Mr Kuhn loved technology, he owned the 18th automobile ever sold in Houston, a curved-dash 1903 Oldsmobile, and his house had a few unique contraptions. He installed what was considered one of the earliest central air conditioning system in the neighborhood, if not the city. He had a hole cut out in the floor in the center of the house and put a cast iron grate on it, and dug a trench under the house where huge blocks of ice would be placed under it. With certain door transoms and windows open, it created a vacuum which would pull the cooling vapors from the ice and distribute it throughout the house….

Photo by Joe Meppelink

While at (a) construction site on Heights Blvd, he accidentally stepped on a rusty nail which resulted in his untimely death on June 6, 1906 from wound botulism. He was only 36 years of age.

And so begins the story of the Garrow Victorians found nearly vacant, nearly lost in an isolated pocket in Houston’s East End.

 

 

 

Photo by Peter Muessig

Photo by Peter Muessig

Photo by Joe Meppelink

Photo by Joe Meppelink

Photo by Peter Muessig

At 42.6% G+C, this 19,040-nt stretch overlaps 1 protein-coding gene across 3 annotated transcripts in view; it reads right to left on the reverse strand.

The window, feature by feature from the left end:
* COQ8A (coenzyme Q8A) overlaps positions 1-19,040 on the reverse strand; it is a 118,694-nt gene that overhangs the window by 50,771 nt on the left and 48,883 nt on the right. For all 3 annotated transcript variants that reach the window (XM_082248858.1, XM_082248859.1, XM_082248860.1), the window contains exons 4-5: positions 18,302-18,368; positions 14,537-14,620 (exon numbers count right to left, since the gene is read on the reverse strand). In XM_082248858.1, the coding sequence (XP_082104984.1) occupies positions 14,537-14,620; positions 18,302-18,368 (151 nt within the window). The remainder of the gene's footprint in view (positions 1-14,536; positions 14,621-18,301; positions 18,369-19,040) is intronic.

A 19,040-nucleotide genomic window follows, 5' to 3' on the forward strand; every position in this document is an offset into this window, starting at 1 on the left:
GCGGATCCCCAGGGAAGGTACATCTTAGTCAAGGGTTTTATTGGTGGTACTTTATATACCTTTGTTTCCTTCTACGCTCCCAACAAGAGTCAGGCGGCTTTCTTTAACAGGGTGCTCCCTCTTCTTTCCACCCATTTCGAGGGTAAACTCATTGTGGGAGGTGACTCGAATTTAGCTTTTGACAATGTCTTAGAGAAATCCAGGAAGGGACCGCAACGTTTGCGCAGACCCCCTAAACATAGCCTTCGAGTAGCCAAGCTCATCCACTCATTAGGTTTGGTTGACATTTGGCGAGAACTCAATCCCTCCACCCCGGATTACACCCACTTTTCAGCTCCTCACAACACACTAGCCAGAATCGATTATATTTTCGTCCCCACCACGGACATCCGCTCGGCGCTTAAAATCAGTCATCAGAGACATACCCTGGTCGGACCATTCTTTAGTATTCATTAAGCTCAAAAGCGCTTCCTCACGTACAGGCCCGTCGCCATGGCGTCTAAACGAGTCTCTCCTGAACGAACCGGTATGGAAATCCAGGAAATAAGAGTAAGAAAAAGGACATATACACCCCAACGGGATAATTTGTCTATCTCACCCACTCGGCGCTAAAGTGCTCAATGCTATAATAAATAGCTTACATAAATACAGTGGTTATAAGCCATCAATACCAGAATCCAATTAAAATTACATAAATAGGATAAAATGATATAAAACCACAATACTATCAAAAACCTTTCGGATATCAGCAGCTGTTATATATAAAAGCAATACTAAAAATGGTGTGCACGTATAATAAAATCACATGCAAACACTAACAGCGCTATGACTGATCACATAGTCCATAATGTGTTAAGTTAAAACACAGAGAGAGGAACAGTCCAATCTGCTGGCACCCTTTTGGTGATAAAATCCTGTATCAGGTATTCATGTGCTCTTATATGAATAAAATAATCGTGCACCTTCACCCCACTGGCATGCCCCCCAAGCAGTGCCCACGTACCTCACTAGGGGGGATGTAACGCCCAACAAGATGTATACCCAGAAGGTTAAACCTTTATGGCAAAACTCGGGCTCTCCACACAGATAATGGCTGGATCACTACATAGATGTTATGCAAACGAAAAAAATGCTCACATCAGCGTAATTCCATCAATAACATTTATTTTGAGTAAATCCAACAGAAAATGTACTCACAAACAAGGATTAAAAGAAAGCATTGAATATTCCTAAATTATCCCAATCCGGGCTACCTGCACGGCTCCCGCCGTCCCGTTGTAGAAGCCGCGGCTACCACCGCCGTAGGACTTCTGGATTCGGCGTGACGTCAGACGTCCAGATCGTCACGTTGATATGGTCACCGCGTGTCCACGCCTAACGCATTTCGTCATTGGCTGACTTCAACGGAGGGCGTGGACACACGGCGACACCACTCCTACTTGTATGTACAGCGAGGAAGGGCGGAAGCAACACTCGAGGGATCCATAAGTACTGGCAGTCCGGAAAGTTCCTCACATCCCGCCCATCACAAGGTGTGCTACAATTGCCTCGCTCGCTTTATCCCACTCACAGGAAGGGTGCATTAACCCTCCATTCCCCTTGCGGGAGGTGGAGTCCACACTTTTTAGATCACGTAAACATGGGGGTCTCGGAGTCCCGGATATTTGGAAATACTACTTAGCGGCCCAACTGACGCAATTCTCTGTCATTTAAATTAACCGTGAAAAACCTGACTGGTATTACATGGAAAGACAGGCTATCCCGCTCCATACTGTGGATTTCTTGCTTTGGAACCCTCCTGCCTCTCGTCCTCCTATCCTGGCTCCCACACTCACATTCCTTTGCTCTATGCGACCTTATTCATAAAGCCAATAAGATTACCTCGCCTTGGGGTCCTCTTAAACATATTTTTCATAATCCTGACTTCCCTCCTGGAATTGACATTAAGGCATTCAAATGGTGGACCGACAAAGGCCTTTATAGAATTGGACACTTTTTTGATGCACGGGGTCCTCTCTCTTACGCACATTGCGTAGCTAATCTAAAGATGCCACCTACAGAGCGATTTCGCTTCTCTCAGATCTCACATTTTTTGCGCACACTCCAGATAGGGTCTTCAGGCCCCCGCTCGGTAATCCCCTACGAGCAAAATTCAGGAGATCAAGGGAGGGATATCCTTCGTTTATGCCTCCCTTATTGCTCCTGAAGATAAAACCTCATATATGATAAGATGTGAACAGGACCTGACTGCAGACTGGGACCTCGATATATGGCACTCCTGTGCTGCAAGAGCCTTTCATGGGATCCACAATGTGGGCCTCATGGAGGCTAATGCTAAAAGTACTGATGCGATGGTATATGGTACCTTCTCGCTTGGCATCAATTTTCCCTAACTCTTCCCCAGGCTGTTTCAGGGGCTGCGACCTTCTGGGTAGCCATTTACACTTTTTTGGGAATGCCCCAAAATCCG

Photo by Peter Muessig

Photo by Joe Meppelink

Photo by Joe Meppelink

Photo by Peter Muessig

Photo by Peter Muessig

 

 

Advertisements
This entry was posted in History, Victorian and tagged , , , , , , , . Bookmark the permalink.

One Response to The fascinating history of the Garrow Victorians

  1. Prissy says:

    Thank you for sharing your research. I live just down the street at 3002 Garrow St. It is interesting to find such information about the history of second ward. I was sad to see the beautiful homes being moved out from their location. Now they will be replaced with condo or town homes. For my opinion not as nearly a sight as the homes they replaced.

Leave a Reply

Fill in your details below or click an icon to log in:

WordPress.com Logo

You are commenting using your WordPress.com account. Log Out /  Change )

Google+ photo

You are commenting using your Google+ account. Log Out /  Change )

Twitter picture

You are commenting using your Twitter account. Log Out /  Change )

Facebook photo

You are commenting using your Facebook account. Log Out /  Change )

w

Connecting to %s